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New Illinois laws force employers to update policies and procedures


Important changes to Illinois employment law are going into effect that will change how employers accommodate greater protections for employees. Illinois employers need to take these laws seriously and prepare to comply with them in the workplace.

Beginning Jan. 1, 2020, the scope of protection provided by the Illinois Human Rights Act will expand. Under the expanded provisions:

– Discrimination can be based upon either an individual’s actual or perceived protected class, such as race, religion and/or age;

– The workplace where harassment is prohibited can include the building in which an employee performs his or her duties as well as remote work sites;

– Non-employees, such as contractors, consultants, and others performing services for an employer, will have protection under IHRA;

– Every Illinois employer must provide annual anti-sexual harassment training, including an explanation of sexual harassment, examples of unlawful sexual harassment, a summary of relevant state and federal laws prohibiting sexual harassment, the consequences for violating those laws, and a summary of the employer’s responsibility to prevent, investigate, and correct sexual harassment; and

– Employers must report to the state of Illinois by July 20 each year the total number of adverse judgments or administrative rulings against the employer under federal and state law.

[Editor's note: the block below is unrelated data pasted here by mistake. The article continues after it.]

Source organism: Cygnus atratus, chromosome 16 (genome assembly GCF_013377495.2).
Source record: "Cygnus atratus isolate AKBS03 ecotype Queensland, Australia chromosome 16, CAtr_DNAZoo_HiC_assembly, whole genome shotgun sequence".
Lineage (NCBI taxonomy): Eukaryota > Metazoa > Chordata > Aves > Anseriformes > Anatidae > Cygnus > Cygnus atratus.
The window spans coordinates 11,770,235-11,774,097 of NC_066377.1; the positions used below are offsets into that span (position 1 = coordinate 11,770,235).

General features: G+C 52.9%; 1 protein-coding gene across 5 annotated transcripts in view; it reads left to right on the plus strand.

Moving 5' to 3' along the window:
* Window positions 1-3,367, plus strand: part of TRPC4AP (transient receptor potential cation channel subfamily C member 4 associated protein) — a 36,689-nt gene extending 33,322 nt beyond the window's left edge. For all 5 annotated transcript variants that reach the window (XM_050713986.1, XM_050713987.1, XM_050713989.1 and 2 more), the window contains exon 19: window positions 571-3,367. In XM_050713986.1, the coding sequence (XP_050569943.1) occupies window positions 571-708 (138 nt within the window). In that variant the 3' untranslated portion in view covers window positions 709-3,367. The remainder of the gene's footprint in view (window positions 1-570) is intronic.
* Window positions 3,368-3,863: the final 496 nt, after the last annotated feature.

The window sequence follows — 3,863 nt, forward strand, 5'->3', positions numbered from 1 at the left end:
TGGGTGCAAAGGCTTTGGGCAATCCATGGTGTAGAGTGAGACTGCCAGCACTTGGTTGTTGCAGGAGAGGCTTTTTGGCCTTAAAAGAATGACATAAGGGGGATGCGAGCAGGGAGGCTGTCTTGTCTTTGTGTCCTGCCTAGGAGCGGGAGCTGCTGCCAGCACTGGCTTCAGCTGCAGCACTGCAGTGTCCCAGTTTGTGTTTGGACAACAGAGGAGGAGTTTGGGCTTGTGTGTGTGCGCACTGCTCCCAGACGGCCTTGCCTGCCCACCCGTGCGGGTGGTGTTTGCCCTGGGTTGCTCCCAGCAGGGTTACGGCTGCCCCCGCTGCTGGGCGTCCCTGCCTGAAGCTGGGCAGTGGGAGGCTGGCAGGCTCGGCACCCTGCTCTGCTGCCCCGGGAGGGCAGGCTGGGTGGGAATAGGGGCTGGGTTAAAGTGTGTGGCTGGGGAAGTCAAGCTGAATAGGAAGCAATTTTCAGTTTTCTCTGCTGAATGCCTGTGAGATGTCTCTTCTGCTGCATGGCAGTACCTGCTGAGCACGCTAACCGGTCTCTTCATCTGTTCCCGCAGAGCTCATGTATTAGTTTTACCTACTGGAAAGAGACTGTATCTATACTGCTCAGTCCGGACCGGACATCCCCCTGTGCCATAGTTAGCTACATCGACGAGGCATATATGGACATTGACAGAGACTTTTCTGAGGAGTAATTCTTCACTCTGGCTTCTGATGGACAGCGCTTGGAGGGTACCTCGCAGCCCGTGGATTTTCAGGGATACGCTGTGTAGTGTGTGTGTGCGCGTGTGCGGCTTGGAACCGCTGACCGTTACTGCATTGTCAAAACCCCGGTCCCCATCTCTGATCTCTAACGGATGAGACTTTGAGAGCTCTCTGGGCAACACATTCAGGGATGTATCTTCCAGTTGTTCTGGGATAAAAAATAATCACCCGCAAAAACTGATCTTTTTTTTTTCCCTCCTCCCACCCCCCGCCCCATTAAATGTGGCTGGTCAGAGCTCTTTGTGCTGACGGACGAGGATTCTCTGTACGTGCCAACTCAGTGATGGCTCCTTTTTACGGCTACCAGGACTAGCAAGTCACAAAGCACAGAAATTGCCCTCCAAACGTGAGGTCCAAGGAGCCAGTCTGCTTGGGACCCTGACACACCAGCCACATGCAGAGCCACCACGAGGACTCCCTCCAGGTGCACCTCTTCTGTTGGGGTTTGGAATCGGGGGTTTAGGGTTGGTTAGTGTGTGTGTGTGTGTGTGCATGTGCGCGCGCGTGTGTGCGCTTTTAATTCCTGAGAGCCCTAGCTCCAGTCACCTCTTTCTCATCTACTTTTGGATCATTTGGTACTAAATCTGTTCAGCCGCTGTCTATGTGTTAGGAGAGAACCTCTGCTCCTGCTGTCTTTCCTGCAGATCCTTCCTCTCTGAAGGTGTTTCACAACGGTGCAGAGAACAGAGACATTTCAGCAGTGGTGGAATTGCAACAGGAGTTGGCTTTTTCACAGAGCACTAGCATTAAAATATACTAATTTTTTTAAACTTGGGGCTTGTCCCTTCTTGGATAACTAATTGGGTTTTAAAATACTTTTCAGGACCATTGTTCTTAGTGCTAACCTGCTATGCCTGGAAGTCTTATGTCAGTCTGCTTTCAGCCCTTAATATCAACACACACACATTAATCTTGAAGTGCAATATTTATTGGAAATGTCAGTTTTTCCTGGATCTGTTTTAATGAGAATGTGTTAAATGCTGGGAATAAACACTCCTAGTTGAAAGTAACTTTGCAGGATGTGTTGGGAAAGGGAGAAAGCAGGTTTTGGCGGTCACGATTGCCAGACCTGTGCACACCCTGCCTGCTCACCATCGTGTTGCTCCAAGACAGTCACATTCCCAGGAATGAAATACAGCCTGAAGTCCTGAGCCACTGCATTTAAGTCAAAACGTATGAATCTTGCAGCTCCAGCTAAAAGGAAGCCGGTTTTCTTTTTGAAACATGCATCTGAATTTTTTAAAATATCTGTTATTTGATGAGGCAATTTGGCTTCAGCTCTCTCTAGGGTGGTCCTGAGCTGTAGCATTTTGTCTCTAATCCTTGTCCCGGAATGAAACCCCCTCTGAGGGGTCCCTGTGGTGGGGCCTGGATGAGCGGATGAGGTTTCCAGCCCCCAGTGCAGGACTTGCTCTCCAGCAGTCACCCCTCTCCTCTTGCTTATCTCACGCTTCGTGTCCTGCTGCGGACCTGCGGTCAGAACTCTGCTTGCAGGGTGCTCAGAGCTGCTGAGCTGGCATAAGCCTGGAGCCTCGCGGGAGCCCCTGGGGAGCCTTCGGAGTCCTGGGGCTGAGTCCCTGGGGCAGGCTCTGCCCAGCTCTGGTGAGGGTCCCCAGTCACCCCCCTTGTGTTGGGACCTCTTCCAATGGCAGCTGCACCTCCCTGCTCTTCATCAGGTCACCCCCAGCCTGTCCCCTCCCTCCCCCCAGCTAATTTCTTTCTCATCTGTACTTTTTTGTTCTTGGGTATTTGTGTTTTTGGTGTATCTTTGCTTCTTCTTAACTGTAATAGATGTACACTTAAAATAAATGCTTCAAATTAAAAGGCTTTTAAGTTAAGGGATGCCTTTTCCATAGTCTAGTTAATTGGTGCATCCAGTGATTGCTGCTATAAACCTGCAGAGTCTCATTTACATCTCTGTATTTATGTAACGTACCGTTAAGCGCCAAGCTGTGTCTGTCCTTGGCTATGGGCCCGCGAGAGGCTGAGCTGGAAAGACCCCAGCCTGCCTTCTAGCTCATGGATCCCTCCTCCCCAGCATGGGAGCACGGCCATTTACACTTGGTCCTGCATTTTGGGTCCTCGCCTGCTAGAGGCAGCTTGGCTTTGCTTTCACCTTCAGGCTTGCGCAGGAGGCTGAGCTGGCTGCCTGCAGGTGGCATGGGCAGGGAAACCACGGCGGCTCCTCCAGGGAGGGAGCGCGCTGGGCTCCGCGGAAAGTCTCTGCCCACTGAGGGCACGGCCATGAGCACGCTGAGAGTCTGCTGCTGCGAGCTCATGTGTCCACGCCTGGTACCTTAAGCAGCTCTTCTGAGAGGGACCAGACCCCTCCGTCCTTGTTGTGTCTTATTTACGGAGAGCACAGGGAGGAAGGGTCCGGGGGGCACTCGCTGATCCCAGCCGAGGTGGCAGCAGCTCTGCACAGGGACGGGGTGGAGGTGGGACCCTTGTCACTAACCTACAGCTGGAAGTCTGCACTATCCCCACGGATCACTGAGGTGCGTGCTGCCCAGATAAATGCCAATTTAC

Also, effective Jan. 1, 2020, victims of gender violence can receive the protections of the Illinois Victims’ Economic Security and Safety Act (VESSA), such as unpaid leave in certain circumstances.

Illinois’ new Workplace Transparency Act (WTA) applies to contracts and agreements entered into, modified, or extended on or after Jan. 1, 2020. The WTA imposes restrictions on any agreement or contract that requires an employee or applicant to accept the agreement or contract as a standard employment agreement over which the employee or applicant cannot bargain. Such agreements cannot include confidentiality or non-disparagement provisions that would prohibit any employee from making disclosures about alleged unlawful employment practices.

The new Cannabis Regulation and Tax Act has implications for both hiring practices and drug testing. Employers are still permitted to enforce a drug-free workplace and zero-tolerance policies that prohibit employees being at work while under the influence of marijuana. Disciplinary action must be based on a belief that the employee’s performance is impaired, including symptoms of the employee’s speech, physical dexterity, agility, coordination, demeanor, or irrational or unusual behavior.

Enforcement is delicate because employees who use marijuana recreationally are protected by the Illinois Right to Privacy in the Workplace Act, which prohibits employers from taking adverse employment actions against any employee for using lawful products outside of the workplace and during non-working hours. Additionally, individuals using medical marijuana pursuant to a prescription have separate protections in Illinois under the Compassionate Use of Medical Cannabis Pilot Program Act, although cannabis patients may not use medical marijuana while at work or on call.

Employers should take steps now to update their policies and practices and educate their HR and management personnel to ensure a seamless transition.

Jordan Lewis is an attorney at Carmody MacDonald P.C. and specializes in business litigation, employment law and real estate.   This column appears in the monthly edition of the Illinois Business Journal, which can be found at


1 Comment

  1. Becky on February 18, 2020 at 12:54 pm

    Do employers actually have to follow their handbook of policies, or is it just a guideline?

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